When I last spoke with Tami Reiker, ASC, almost ten years ago, it was the night she won an ASC Award for her work on Carnivàle. Soon after accepting the honor, she gave birth to a son, Phineas, and since then she’s been juggling single motherhood and cinematography. It seems like there ought to be some kind of award for that, right?
Tami recently turn her eye to Blink, a pilot for CW she shot in Vancouver on Alexa. Blink was directed by Peter Hedges, for whom Tami shot Pieces of April (2003). With director Peyton Wilson, she shot a short on the Canon 5D titled The Bronzer. It’s a ten-minute portrait of a passionate, quirky door-to-door salesman, a glimpse into a way of life that is passing and a commentary on human nature.
“That was really fun,” says Tami. “Peyton and I had done a whole series of commercials together on the 5D, and many other commercials together as well, traveling all over the United States. She wanted to make a documentary about this wild character that bronzes baby shoes. She flew me out to New York and we rented a car and followed him. It turned out beautifully. Together, Peyton and I would plan out the next day, waking up at Holiday Inn Express at 6:00 in the morning and going on calls with this passionate, quirky guy and chronicling his life in small town America. I literally had written on my hand with Sharpies, ‘Make sure mic is on,’ ‘Batteries in car?,’ and other reminders, because no one was there to check for me!
“I loved working that small,” Tami says. “We had done documentary-style spots for the Navy with a crew of 30. Here, it was just the two of us.”
The film was a hit, garnering attention from agencies in the commercial world and coverage in The Atlantic magazine, and becoming an official selection at a slew of festivals, including Santa Barbara, Starz Denver, Mill Valley, Austin and Raindance. It was also a “Staff Pick” on Vimeo, where you can see it at http://vimeo.com/59669088.
More recently, Tami finished a feature film called Blackbird. That project shot in the Los Angeles area and was directed by Gina Prince-Bythewood, with whom Reiker had previously collaborated on Disappearing Acts. The cast includes Minnie Driver, Danny Glover and the regally named Gugulethu Mbatha-Raw. The project was a welcome return to narrative feature filmmaking for Tami, after a long break.
She used Alexa cameras with a Codex/Arriraw workflow. “There were more cables than I’d seen in 25 years,” she says with a laugh. “We had the M model, with the Codex box attached to the ‘brain’ of the camera. The whole movie was handheld, and three-quarters of it was at night, so I’m sure the extra picture information will help us. The difference is significant. The studio, Relativity, insisted on Arriraw – they bought the Codex recorder and the Vault, and they will use it on other movies. Luckily things are getting simpler now with onboard recording.”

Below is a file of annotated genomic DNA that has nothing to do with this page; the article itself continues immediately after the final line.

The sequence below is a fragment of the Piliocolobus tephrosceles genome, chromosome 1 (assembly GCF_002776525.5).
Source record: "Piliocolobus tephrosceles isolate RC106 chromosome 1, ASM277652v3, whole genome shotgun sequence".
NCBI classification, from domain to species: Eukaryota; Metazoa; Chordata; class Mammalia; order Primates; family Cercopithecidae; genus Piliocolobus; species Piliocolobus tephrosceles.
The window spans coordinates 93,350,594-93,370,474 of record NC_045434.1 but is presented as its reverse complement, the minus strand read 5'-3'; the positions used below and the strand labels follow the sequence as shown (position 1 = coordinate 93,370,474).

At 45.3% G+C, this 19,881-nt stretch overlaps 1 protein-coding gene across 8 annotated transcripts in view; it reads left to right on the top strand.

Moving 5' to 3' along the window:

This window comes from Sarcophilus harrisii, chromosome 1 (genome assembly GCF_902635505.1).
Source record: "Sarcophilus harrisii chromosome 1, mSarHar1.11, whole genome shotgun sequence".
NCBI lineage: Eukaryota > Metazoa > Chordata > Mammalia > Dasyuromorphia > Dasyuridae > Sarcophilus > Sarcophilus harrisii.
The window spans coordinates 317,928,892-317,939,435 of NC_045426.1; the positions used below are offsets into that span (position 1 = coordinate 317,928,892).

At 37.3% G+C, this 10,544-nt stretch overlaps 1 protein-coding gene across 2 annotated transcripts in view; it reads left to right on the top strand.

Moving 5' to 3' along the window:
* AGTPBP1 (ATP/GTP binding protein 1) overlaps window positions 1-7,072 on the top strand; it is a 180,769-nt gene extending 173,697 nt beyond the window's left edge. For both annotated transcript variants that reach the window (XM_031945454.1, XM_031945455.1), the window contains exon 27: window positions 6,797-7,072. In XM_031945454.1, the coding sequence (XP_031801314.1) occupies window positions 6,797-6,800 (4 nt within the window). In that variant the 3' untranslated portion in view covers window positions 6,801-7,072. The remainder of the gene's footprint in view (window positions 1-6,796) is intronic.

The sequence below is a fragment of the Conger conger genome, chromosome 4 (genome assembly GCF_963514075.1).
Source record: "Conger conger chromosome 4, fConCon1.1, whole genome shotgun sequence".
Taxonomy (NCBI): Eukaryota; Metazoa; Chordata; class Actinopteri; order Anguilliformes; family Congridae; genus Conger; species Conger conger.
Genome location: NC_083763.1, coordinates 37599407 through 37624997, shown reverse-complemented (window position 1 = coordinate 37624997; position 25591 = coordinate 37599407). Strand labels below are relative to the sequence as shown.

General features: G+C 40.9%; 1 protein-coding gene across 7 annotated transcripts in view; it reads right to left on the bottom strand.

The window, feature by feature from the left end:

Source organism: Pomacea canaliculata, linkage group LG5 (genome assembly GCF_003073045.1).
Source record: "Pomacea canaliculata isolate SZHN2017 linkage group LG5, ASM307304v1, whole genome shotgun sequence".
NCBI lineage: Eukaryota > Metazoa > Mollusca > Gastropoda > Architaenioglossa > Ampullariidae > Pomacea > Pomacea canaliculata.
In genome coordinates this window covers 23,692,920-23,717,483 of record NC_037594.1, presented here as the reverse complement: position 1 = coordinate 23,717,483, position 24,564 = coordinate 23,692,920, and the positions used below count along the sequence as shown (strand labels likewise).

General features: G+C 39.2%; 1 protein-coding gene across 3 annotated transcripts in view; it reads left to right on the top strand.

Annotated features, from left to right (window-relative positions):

Single motherhood and cinematography can co-exist, especially with the right collaborators, says Tami. Blackbird was a case in point.
“When Gina and I did Disappearing Acts, we weren’t mothers,” she recalls. “And now Gina has two sons — 9 and 12 — and it was really great to have the amount of energy we did on this movie. She’s amazing and really focused. On weekends, she would come to my place, or I would go to her house. The kids would play and we’d work everything out.
“I filmed a movie when Phineas was seven months old – Mr. Woodcock – and that was just really hard,” Tami says. “That’s like four months of his life. The movie was in LA, but it didn’t matter. You know, I would get home at 6 a.m. and the nanny would be there to take him at 10, and I was gone — with zero sleep.
“On the other hand, I’ve taken Phineas all over the world,” she says. “He’s been everywhere with me on commercials. I tell him the whole story, and he comes to the set and meets everyone. He’s been to Barcelona and New Zealand and Thailand. When we went to Vancouver for Blink, we went dog-sledding. I always have a few days off between the scout and the shoot, and we always make it an adventure. It’s been great getting back into long-form narrative. He’s older now, and in school, so I can see doing a feature every couple of years.”
Blackbird will premier in Los Angeles and London soon.